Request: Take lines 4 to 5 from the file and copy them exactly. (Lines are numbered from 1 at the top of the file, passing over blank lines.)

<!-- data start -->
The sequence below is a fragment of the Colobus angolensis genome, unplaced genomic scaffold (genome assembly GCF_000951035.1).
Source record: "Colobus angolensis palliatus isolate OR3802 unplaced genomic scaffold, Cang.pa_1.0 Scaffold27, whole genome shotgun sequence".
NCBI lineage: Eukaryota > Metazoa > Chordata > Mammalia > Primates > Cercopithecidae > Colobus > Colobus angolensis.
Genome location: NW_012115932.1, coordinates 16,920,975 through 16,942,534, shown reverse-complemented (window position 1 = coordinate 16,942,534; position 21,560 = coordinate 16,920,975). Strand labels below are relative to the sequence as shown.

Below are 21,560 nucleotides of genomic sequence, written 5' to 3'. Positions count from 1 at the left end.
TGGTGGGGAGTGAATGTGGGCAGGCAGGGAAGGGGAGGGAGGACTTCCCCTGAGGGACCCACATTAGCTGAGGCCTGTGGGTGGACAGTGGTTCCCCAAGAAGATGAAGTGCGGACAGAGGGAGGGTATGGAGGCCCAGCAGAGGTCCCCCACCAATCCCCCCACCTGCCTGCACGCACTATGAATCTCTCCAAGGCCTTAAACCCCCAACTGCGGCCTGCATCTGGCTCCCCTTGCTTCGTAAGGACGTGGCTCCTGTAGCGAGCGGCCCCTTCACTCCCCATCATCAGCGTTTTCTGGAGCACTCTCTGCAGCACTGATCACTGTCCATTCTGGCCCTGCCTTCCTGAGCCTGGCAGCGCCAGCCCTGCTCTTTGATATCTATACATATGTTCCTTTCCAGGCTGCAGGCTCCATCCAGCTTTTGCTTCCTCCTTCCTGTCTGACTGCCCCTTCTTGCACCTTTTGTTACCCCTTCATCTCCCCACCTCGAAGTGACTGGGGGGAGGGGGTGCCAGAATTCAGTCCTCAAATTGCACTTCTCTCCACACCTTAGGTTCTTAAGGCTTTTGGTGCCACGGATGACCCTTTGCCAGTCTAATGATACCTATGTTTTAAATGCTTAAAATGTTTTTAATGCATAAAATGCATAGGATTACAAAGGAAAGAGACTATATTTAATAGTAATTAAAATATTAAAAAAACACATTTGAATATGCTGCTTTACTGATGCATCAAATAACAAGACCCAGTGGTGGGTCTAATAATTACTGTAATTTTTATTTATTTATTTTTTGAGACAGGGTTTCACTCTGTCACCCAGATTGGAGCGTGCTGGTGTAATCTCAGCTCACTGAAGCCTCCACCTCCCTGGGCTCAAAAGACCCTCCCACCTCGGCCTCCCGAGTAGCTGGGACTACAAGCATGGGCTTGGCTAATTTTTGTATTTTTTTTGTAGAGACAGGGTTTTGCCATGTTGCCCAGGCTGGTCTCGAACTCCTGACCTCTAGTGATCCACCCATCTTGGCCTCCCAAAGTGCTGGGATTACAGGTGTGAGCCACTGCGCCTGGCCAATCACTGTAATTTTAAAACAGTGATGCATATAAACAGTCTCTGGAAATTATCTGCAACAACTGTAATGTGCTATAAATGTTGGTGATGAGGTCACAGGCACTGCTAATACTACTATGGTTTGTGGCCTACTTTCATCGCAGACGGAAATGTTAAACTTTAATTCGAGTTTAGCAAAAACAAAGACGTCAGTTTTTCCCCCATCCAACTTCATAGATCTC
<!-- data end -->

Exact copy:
Genome location: NW_012115932.1, coordinates 16,920,975 through 16,942,534, shown reverse-complemented (window position 1 = coordinate 16,942,534; position 21,560 = coordinate 16,920,975). Strand labels below are relative to the sequence as shown.

Below are 21,560 nucleotides of genomic sequence, written 5' to 3'. Positions count from 1 at the left end.